In our never ending pursuit of the perfect description of the open source business model we’ve developed some analogies that resonate with many of our customers and collaborators. In particular there are two that seem to cause light bulbs to go off and lots of head nodding to occur. These revolve around tried and true professional services models, tax and legal assistance, two large industries with which we are all familiar. Plus, if these analogies hold true, they lead us to believe that we are in line to receive lucrative TV and movie deals if we play our cards right 🙂
Let’s start with the US Federal Tax Code: just how big is it? Well no one is completely sure but it appears to be over 3.5 million words and something like 72,000 pages long. Of course nobody actually understands the whole thing, so a large service industry, measured in billions of dollars, has emerged to help prepare tax returns and provide tax strategy advice. And by the way, the tax code is “open source” in that anyone can read it and prepare their own taxes, theoretically we don’t need specialists (or for that matter specialists’ knowledge embedded in tax-return software) to actually use the tax code. Giving away the Tax Code doesn’t seem to have damaged the tax preparation industry; if anything it’s given rise to many jobs and thriving businesses.
Similarly, the legal profession is the second largest professional service industry (after health care). Consider the basis for the industry in the US: the Federal Legal Code embodied in ~50 “titles” composed of many volumes each (this doesn’t even count the US State Codes). It is open source (for example see the Legal Information Institute which freely provides the US Federal code as well as state and international legal codes). And as many of you know from watching the TV shows Law and Order or Boston Legal, there are a lot of high-paid lawyers running around interpreting, applying and developing these codes (estimate are in the order of a couple hundred billion dollars for the legal services market in the US). In fact, in researching this blog I was taken aback by the way some lawyers describe themselves, it almost sounds like software developers speaking. From the noted attorney Karl Llewllyn in the ABA Journal in 1942, “the essence of our craftsmanship lies in skills and wisdom; in practical, effective, persuasive, inventive skills for getting things done…. We are the trouble-shooters.”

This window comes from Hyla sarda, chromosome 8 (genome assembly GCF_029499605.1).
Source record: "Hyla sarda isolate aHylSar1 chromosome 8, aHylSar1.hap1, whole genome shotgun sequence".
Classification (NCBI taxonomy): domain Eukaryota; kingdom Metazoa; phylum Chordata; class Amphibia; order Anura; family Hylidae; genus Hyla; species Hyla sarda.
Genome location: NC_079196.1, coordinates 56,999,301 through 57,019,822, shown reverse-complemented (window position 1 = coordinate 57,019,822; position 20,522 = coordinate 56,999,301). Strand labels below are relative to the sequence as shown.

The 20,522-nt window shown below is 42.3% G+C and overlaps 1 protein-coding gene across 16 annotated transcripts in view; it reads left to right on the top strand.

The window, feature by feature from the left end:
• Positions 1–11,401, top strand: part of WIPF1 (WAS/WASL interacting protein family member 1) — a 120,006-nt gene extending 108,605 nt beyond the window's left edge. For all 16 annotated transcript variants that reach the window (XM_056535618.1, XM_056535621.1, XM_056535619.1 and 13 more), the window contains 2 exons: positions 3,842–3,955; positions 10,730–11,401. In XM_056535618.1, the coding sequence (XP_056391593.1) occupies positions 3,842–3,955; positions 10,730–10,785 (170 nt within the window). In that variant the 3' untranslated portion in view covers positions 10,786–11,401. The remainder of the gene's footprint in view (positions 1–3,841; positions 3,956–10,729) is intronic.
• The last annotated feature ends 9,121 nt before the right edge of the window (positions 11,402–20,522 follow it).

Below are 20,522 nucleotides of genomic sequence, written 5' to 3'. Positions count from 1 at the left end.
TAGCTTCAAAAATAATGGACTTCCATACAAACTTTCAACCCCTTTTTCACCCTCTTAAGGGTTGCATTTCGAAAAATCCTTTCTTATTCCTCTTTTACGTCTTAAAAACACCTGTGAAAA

Open source communities are similar in that we are creating tens or hundreds of millions of lines of software code (i.e., very large and complex bodies of work, although rooted in science and engineering practices, and built with the aid of testing so the result is not as arcane and inconsistent as the tax and legal codes). In theory anybody can use this body of work for personal or commercial gain. The reality is that it’s a lot cheaper, and far more likely to produce better results if you hire the experts. Typically our customers contact us because they have pressing technology challenges, or want to jump their competition by integrating the latest technology into their workflow. Our experts make this happen fast and effectively.
One striking difference is that the tax and legal codes are developed through legislative process, here in the US by representatives of the people they democratically serve. Unfortunately we do not have direct write access to these codes (wouldn’t it be interesting if we did?) and must modify the code indirectly through these representatives. In the open source world, public codes are directly created by volunteers, employees, non-profits, academicians and companies who contribute to the public good. However the end result is the same in this sense: what’s created is a complex, large knowledge corpus which requires significant expertise to use effectively. Voilà a lucrative service model is born! Of course at Kitware our business model is more complex than this because the service model is paired with our collaborative R&D talents, thus the model combines technology creation with follow on servicing of the technology. This sounds like a virtuous cycle to me and is one of the major reasons why Kitware is such a great place to work.
And this has me thinking, if the lawyers have their own TV shows, why can’t we? Something like “Dashboards Gone Red” or “Extreme Debugging”. Whether you’re interested in this opportunity or more likely, working with some of the finest scientific computing professionals to be found anywhere, contact us and we’ll be happy to serve you.